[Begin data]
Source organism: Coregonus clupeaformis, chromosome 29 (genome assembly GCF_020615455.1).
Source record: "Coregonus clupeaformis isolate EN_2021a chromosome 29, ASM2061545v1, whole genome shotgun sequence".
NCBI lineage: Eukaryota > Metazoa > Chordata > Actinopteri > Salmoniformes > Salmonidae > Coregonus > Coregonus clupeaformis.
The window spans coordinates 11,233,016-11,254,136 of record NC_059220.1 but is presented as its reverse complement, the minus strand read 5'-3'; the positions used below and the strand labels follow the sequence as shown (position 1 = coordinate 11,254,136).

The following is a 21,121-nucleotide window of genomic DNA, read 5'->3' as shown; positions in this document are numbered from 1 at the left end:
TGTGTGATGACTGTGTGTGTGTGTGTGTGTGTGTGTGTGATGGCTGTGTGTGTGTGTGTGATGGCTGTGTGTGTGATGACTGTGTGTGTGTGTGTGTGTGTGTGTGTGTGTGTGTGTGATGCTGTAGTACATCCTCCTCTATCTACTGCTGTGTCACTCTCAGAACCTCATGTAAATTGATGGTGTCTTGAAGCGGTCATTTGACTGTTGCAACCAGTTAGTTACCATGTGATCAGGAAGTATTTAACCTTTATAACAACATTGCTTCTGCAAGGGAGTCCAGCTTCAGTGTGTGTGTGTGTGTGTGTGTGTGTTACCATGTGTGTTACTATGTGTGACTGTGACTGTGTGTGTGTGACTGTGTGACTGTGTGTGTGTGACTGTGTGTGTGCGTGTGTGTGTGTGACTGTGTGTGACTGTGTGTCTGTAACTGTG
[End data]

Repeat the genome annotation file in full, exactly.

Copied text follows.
Source organism: Coregonus clupeaformis, chromosome 29 (genome assembly GCF_020615455.1).
Source record: "Coregonus clupeaformis isolate EN_2021a chromosome 29, ASM2061545v1, whole genome shotgun sequence".
NCBI lineage: Eukaryota > Metazoa > Chordata > Actinopteri > Salmoniformes > Salmonidae > Coregonus > Coregonus clupeaformis.
The window spans coordinates 11,233,016-11,254,136 of record NC_059220.1 but is presented as its reverse complement, the minus strand read 5'-3'; the positions used below and the strand labels follow the sequence as shown (position 1 = coordinate 11,254,136).

The following is a 21,121-nucleotide window of genomic DNA, read 5'->3' as shown; positions in this document are numbered from 1 at the left end:
TGTGTGATGACTGTGTGTGTGTGTGTGTGTGTGTGTGTGATGGCTGTGTGTGTGTGTGTGATGGCTGTGTGTGTGATGACTGTGTGTGTGTGTGTGTGTGTGTGTGTGTGTGTGTGTGATGCTGTAGTACATCCTCCTCTATCTACTGCTGTGTCACTCTCAGAACCTCATGTAAATTGATGGTGTCTTGAAGCGGTCATTTGACTGTTGCAACCAGTTAGTTACCATGTGATCAGGAAGTATTTAACCTTTATAACAACATTGCTTCTGCAAGGGAGTCCAGCTTCAGTGTGTGTGTGTGTGTGTGTGTGTGTTACCATGTGTGTTACTATGTGTGACTGTGACTGTGTGTGTGTGACTGTGTGACTGTGTGTGTGTGACTGTGTGTGTGCGTGTGTGTGTGTGACTGTGTGTGACTGTGTGTCTGTAACTGTG